The politics of the bill

There is no glory to go around here.  Assume, arguendo, that most people in the House believed both that the bill would be passed, and that anyone who voted for it would suffer politically, except maybe in New York.

Pelosi screwed up royally.  She is the Democratic Tom DeLay.  Newt Gingrich was an ideologue, but Tom DeLay was simply a partisan, most keenly interested in maximizing his party's political power.  Pelosi cut a deal in which, as far as I can tell, every single Republican in a safe seat had to vote yes so that the Democrats could maximize their no votes.  Given that the Republican caucus is pretty much in open revolt, this was beyond moronic.  She then spent a week openly and repeatedly blaming the Republicans and the Bush administration for the current crisis.  The way she set things up, it was "Heads I win, tails you lose":  vote for the deal and I'll paint you as heartless reactionaries bailing out your fat cat friends.  If you're going to do that, you'd better make sure you have some goddamn margin for error in your own party.  She didn't.  Then she got up and delivered yet another speech blaming the Republicans for the bailout deal she was about to pass.

Being in power means that you get to give your party special favors on many occasions--but it also means that you, yes you, have the ultimate responsibility for getting things done.  She didn't particularly try to bring her party in line, and so of course as soon as a few Republicans defected, hers stampeded.  The ultimate blame for this failure has to be laid at her feet.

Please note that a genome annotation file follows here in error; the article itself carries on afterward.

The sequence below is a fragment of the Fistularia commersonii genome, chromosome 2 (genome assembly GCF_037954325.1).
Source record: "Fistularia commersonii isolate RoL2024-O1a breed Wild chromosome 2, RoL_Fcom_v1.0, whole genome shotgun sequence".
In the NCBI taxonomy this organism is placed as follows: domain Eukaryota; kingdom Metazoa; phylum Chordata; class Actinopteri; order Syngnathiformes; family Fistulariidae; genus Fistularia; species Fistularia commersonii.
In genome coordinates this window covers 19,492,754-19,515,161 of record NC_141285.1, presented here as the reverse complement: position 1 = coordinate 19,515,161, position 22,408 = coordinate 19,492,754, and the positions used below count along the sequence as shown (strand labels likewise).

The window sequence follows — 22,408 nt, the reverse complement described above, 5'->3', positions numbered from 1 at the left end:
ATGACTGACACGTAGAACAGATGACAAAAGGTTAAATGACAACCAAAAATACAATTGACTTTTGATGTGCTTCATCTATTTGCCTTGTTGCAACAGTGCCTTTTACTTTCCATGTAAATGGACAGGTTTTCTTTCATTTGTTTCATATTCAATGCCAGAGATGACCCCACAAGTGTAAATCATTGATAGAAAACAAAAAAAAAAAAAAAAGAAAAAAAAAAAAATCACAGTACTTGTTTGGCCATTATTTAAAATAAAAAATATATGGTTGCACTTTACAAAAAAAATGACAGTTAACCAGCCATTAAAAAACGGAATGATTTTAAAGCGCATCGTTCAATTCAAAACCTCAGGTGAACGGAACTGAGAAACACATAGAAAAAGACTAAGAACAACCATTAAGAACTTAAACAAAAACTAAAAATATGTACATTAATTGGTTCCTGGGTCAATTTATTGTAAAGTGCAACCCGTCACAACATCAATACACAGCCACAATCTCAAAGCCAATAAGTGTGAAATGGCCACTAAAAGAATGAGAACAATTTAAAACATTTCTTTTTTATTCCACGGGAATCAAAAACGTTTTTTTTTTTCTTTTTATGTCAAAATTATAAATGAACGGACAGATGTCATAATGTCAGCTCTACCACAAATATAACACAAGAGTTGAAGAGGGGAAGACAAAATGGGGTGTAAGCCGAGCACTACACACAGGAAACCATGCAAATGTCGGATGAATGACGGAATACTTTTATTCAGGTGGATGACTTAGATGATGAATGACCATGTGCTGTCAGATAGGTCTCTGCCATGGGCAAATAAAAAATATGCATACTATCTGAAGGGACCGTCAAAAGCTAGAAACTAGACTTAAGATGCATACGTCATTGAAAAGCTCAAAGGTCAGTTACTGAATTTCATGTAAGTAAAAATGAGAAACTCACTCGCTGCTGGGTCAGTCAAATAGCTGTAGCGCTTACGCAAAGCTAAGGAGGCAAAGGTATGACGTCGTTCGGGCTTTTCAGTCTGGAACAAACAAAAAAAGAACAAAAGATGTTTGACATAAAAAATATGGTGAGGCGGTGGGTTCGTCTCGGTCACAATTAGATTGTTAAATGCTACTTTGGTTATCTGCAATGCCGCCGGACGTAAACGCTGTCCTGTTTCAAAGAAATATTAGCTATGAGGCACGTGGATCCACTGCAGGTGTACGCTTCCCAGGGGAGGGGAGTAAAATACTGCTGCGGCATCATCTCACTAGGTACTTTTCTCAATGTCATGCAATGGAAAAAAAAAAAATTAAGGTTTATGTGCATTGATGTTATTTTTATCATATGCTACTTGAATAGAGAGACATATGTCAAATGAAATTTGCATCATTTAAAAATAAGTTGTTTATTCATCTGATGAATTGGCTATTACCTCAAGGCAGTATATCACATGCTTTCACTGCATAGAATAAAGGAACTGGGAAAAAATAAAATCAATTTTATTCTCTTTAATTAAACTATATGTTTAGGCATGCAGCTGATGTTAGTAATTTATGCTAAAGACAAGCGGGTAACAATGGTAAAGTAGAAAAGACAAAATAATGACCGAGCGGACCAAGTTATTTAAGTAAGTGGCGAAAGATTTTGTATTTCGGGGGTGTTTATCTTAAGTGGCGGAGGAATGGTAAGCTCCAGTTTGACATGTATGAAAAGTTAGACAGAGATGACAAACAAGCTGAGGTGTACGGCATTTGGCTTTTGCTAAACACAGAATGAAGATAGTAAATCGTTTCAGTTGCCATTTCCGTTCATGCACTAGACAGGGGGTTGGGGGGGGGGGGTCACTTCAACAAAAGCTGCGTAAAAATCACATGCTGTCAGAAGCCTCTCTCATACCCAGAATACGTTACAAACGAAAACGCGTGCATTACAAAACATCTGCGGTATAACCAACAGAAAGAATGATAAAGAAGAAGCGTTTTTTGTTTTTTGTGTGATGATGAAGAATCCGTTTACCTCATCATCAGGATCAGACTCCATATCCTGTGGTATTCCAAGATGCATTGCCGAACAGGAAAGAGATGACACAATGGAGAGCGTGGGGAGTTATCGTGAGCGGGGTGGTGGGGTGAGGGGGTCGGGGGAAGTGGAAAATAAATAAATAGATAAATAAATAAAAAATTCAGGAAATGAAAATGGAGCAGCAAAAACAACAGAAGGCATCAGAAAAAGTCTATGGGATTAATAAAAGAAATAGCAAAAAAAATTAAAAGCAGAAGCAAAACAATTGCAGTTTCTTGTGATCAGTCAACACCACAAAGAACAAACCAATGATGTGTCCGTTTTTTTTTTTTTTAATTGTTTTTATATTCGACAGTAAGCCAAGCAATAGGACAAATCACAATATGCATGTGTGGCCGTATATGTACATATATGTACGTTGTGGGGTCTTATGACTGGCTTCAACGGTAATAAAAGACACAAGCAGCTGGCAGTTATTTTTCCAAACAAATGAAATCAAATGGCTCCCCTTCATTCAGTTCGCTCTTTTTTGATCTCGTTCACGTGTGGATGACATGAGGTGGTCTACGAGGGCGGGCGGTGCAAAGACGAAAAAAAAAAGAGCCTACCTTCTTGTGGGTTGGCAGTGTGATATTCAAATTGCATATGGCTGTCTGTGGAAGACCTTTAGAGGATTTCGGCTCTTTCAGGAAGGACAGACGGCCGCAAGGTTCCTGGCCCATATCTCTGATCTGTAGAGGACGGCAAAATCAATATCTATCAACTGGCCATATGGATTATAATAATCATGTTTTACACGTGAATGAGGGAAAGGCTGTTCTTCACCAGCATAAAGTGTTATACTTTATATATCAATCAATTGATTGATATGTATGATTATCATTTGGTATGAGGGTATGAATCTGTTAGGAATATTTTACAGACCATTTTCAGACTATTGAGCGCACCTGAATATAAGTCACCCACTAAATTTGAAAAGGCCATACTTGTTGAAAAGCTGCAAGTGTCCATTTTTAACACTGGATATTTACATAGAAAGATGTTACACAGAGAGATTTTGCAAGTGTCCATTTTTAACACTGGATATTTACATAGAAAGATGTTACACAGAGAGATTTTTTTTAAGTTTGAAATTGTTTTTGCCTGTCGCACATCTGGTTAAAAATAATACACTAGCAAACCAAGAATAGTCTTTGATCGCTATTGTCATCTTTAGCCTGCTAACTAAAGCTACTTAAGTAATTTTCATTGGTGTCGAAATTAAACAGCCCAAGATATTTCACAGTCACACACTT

That doesn't excuse the Republicans; I've already expressed my opinion of their conduct.  If they do not understand that there are some things more important than reelection, they do not deserve to be in Congress.  I'm not sure they deserve to be let loose in society.  But Pelosi is the one who was vested with the ultimate responsibility for shaping the legislative process in the House.  She not only dropped the ball; she picked it up and drop kicked it through her own goal.

Presented by

Megan McArdle is a columnist at Bloomberg View and a former senior editor at The Atlantic. Her new book is The Up Side of Down.

How to Cook Spaghetti Squash (and Why)

Cooking for yourself is one of the surest ways to eat well. Bestselling author Mark Bittman teaches James Hamblin the recipe that everyone is Googling.

Join the Discussion

After you comment, click Post. If you’re not already logged in you will be asked to log in or register.

blog comments powered by Disqus

Video

How to Cook Spaghetti Squash (and Why)

Cooking for yourself is one of the surest ways to eat well.

Video

Before Tinder, a Tree

Looking for your soulmate? Write a letter to the "Bridegroom's Oak" in Germany.

Video

The Health Benefits of Going Outside

People spend too much time indoors. One solution: ecotherapy.

Video

Where High Tech Meets the 1950s

Why did Green Bank, West Virginia, ban wireless signals? For science.

Video

Yes, Quidditch Is Real

How J.K. Rowling's magical sport spread from Hogwarts to college campuses

Video

Would You Live in a Treehouse?

A treehouse can be an ideal office space, vacation rental, and way of reconnecting with your youth.

More in Business

Just In